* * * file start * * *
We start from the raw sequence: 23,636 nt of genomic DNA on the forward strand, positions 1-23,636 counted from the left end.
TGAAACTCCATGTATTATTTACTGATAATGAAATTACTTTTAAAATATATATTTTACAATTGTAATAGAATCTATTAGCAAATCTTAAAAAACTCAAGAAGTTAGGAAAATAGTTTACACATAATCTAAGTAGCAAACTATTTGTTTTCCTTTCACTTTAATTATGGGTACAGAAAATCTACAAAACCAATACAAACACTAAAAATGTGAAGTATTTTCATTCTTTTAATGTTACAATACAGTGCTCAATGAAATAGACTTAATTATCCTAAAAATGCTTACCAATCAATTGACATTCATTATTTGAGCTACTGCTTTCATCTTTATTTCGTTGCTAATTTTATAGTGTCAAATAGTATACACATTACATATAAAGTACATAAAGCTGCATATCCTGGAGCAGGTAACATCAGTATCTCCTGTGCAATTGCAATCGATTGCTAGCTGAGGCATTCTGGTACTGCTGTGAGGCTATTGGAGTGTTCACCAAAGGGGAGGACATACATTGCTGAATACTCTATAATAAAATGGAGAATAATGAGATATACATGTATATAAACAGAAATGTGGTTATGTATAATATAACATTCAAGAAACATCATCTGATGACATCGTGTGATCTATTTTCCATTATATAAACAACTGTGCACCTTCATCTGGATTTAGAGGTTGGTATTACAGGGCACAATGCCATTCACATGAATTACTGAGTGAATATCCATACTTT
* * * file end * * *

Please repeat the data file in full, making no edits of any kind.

We start from the raw sequence: 23,636 nt of genomic DNA on the forward strand, positions 1-23,636 counted from the left end.
TGAAACTCCATGTATTATTTACTGATAATGAAATTACTTTTAAAATATATATTTTACAATTGTAATAGAATCTATTAGCAAATCTTAAAAAACTCAAGAAGTTAGGAAAATAGTTTACACATAATCTAAGTAGCAAACTATTTGTTTTCCTTTCACTTTAATTATGGGTACAGAAAATCTACAAAACCAATACAAACACTAAAAATGTGAAGTATTTTCATTCTTTTAATGTTACAATACAGTGCTCAATGAAATAGACTTAATTATCCTAAAAATGCTTACCAATCAATTGACATTCATTATTTGAGCTACTGCTTTCATCTTTATTTCGTTGCTAATTTTATAGTGTCAAATAGTATACACATTACATATAAAGTACATAAAGCTGCATATCCTGGAGCAGGTAACATCAGTATCTCCTGTGCAATTGCAATCGATTGCTAGCTGAGGCATTCTGGTACTGCTGTGAGGCTATTGGAGTGTTCACCAAAGGGGAGGACATACATTGCTGAATACTCTATAATAAAATGGAGAATAATGAGATATACATGTATATAAACAGAAATGTGGTTATGTATAATATAACATTCAAGAAACATCATCTGATGACATCGTGTGATCTATTTTCCATTATATAAACAACTGTGCACCTTCATCTGGATTTAGAGGTTGGTATTACAGGGCACAATGCCATTCACATGAATTACTGAGTGAATATCCATACTTT